In lieu of much newsworthy, I will resort to the evergreen story of the seemingly penniless senior citizen who left a large bequest to a charity in his will. Ken Millen was born in Aberdeen, WA, attended Grays Harbor College there, worked as shoe salesman until the store went out of business in the ’80s, and always lived in the house in which he was born. He inherited some funds 20 years ago from a brother who was an attorney in the South. When Millen died last year, he left some crappy personal property, including his 1979 car, to his neighbors who treated him like a family member. He left the remaining $1 million to his alma mater. The neighbors ended up hauling most of the personal belongings to the dump because they were worthless.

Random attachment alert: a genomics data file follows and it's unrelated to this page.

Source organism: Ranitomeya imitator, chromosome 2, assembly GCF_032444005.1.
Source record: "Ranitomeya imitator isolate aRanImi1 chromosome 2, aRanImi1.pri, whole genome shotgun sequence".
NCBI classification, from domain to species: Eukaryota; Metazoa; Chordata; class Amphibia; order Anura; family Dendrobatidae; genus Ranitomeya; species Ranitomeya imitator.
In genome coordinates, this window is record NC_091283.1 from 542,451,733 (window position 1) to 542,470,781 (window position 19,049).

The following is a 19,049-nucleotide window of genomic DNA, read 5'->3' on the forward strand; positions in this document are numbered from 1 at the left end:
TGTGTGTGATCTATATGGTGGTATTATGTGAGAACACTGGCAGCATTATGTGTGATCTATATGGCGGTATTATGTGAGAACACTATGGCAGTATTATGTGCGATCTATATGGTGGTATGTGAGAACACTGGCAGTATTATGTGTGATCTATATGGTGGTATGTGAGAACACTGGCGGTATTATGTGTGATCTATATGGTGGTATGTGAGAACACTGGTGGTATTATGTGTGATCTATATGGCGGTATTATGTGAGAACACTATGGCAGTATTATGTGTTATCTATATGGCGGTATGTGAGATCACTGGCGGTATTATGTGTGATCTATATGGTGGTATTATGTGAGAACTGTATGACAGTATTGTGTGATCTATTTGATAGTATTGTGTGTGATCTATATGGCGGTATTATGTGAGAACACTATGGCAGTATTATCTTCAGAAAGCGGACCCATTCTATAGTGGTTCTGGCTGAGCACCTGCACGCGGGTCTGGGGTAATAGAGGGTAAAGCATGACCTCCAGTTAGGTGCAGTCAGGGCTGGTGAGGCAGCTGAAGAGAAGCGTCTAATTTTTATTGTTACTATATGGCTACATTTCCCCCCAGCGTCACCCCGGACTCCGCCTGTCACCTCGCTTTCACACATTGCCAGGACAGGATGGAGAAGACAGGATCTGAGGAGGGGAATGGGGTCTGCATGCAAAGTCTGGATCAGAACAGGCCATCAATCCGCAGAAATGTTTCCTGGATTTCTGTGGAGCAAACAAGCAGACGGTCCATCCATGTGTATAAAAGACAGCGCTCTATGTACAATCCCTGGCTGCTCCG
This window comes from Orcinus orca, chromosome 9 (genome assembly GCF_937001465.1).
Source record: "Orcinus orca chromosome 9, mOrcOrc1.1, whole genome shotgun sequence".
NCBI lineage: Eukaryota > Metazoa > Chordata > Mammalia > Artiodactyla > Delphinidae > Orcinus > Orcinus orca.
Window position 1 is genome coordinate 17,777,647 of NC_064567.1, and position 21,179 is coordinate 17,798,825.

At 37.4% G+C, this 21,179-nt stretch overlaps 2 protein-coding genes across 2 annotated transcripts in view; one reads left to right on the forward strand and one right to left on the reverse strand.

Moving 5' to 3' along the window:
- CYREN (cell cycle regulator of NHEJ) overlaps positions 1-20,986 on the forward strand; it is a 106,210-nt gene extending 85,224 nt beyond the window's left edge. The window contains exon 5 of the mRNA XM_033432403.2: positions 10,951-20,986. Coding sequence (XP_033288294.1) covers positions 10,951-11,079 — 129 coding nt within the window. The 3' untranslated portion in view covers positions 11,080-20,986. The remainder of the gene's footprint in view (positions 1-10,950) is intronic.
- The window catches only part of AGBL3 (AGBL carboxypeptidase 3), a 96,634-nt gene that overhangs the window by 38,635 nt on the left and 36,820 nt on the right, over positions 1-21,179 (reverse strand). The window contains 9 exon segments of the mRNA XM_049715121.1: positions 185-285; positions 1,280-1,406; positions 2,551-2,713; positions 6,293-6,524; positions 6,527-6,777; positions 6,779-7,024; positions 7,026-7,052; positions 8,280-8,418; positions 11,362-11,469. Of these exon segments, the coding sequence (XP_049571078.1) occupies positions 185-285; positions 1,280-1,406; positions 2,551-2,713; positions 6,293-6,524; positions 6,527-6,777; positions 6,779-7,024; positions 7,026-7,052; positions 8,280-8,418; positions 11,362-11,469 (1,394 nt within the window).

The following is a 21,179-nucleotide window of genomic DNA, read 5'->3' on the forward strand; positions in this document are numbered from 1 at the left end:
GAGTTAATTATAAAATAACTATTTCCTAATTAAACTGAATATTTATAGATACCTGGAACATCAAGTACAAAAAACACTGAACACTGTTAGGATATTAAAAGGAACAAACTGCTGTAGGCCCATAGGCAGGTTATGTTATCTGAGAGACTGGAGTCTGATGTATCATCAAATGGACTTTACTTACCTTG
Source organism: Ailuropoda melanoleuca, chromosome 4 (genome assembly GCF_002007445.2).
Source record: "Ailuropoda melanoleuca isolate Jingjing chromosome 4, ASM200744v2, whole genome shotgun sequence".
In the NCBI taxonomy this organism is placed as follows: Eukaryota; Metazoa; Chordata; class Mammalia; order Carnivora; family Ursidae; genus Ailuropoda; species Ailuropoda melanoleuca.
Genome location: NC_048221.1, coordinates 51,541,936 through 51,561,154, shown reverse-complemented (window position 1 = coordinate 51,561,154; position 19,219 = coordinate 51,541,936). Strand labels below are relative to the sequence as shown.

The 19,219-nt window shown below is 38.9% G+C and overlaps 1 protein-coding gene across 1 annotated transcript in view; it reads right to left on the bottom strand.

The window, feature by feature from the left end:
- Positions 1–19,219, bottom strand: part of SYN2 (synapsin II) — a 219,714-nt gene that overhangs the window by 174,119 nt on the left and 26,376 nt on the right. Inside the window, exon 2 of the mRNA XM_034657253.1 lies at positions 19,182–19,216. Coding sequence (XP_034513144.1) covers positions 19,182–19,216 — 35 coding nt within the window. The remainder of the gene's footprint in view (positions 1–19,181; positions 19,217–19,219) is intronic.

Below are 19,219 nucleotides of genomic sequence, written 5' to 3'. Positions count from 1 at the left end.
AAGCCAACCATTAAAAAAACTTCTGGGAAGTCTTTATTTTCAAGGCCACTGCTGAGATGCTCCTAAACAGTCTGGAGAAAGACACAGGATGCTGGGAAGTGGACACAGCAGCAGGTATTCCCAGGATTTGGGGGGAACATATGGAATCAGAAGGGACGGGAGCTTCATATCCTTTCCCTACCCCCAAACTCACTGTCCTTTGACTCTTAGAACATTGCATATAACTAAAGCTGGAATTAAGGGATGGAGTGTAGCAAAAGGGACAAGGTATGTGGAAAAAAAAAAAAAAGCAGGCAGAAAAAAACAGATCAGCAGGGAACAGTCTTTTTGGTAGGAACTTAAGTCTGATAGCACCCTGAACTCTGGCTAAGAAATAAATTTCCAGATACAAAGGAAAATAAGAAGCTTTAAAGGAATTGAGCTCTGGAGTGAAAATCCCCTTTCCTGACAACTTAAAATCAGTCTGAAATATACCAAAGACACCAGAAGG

A few non-legal points:
1. As heart warming as these stories are portrayed, they are actually somewhat bothersome in that an individual who was treated decently and warmly by neighbors for years eschews leaving them any funds in lieu of giving it to an institution he attended 65 years ago but likely did not have much present contact with.
2. Estate planning attorneys need to do a better job with clients without living relatives to guide them to leaving some meaningful assets to important individuals in their lives rather than faceless institutions.
3. Mercifully Grays Harbor College does not have a football team so the bequest cannot be wasted on an unnecessary scoreboard.
4. To quote Aberdeen’s most famous resident: “I found it hard, it’s hard to find, Oh well, whatever, never mind.”